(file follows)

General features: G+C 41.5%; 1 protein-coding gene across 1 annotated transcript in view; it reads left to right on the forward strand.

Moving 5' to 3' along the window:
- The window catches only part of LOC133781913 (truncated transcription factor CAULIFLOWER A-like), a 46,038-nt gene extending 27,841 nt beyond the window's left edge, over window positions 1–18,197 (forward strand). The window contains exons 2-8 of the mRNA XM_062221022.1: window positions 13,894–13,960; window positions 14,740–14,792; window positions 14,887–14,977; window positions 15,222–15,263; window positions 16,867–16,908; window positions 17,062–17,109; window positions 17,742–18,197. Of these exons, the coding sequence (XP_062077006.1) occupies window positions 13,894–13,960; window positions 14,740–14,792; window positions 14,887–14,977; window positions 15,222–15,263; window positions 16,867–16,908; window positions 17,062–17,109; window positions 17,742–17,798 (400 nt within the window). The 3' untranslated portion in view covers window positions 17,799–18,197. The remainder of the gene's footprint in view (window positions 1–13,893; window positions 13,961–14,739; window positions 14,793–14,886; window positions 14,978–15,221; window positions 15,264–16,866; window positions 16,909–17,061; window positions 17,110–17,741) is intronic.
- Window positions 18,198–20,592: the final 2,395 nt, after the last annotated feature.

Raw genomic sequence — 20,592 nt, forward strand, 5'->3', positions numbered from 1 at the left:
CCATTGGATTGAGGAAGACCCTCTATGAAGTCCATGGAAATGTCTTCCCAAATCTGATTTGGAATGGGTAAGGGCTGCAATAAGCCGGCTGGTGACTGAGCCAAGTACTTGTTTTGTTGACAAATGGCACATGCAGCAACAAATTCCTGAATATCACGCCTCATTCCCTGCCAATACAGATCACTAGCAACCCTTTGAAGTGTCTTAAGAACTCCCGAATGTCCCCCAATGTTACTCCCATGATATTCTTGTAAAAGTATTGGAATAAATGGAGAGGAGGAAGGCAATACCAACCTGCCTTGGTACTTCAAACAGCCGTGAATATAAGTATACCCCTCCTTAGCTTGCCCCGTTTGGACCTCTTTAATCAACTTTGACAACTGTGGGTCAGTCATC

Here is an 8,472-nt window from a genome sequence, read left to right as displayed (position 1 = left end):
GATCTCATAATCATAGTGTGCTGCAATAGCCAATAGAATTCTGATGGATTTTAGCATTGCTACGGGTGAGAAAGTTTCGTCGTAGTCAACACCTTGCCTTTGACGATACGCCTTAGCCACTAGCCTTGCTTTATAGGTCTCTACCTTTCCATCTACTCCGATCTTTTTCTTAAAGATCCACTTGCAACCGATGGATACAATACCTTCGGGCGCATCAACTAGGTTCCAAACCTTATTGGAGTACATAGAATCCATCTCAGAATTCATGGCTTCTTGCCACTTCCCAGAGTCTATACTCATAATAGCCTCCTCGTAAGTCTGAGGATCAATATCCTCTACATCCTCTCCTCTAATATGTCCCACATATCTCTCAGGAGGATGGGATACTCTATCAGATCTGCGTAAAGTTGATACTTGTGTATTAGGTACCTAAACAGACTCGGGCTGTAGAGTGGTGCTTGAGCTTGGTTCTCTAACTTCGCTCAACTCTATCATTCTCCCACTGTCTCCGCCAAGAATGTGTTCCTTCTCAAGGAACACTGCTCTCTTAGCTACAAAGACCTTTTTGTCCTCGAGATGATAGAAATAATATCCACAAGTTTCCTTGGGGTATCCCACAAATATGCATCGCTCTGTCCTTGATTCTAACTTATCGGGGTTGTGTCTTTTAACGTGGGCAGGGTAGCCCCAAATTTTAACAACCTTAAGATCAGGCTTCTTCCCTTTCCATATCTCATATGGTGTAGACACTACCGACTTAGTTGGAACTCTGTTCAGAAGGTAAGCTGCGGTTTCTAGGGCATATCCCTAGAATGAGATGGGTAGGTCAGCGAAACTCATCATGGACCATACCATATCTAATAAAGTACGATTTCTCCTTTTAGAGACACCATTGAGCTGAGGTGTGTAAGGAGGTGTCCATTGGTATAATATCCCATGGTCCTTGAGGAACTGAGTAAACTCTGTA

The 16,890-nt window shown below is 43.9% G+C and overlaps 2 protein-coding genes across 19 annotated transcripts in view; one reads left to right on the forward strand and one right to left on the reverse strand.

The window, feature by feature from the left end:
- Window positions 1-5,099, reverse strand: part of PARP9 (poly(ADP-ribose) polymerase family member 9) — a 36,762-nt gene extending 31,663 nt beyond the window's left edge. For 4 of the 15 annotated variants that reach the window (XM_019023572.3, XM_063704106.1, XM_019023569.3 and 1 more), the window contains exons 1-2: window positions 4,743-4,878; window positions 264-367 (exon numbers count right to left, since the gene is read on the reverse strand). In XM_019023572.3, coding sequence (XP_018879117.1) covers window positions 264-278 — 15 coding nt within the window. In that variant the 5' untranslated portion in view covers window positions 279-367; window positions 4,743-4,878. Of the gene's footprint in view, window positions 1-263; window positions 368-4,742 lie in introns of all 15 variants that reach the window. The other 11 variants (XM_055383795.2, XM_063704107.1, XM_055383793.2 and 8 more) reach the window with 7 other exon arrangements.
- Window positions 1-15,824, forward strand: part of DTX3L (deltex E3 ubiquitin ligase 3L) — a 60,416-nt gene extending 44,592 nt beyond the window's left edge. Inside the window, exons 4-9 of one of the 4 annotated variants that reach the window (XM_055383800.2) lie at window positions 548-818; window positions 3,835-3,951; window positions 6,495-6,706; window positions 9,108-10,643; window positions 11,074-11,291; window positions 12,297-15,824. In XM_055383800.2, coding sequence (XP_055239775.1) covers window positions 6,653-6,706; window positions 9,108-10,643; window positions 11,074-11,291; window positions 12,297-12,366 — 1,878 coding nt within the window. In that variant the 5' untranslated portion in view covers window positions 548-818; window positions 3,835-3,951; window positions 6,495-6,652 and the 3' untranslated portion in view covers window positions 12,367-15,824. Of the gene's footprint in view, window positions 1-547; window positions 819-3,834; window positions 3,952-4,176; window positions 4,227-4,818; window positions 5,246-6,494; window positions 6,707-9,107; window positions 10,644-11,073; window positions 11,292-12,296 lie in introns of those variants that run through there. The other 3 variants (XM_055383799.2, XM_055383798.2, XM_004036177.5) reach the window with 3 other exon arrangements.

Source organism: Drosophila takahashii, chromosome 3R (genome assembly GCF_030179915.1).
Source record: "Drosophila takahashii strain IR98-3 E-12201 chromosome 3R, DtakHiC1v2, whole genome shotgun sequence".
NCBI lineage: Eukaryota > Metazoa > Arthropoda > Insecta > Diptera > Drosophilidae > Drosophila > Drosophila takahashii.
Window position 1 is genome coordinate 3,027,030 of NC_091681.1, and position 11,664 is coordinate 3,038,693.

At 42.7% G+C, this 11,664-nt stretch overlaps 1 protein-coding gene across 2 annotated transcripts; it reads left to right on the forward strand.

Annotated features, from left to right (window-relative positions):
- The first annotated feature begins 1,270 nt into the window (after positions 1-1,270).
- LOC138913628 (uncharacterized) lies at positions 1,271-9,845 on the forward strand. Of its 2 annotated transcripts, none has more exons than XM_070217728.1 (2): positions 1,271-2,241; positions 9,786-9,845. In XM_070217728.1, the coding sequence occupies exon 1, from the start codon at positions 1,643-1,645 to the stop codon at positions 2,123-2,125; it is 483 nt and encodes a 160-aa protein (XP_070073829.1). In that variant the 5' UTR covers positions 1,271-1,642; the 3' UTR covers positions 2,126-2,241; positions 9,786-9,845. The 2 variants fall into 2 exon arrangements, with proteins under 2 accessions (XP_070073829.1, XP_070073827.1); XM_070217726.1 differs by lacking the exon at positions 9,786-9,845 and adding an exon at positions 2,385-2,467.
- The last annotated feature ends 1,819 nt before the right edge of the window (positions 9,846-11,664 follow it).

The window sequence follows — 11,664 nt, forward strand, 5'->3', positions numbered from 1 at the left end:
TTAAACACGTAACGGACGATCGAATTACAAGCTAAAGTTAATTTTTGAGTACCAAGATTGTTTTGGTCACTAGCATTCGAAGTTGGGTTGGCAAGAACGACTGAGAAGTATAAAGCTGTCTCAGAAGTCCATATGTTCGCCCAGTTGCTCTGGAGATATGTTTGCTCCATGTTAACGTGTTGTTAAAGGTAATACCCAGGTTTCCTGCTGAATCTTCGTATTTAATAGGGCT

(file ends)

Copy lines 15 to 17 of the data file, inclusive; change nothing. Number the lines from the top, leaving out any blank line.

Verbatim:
NCBI lineage: Eukaryota > Metazoa > Arthropoda > Insecta > Diptera > Drosophilidae > Drosophila > Drosophila takahashii.
Window position 1 is genome coordinate 3,027,030 of NC_091681.1, and position 11,664 is coordinate 3,038,693.

At 42.7% G+C, this 11,664-nt stretch overlaps 1 protein-coding gene across 2 annotated transcripts; it reads left to right on the forward strand.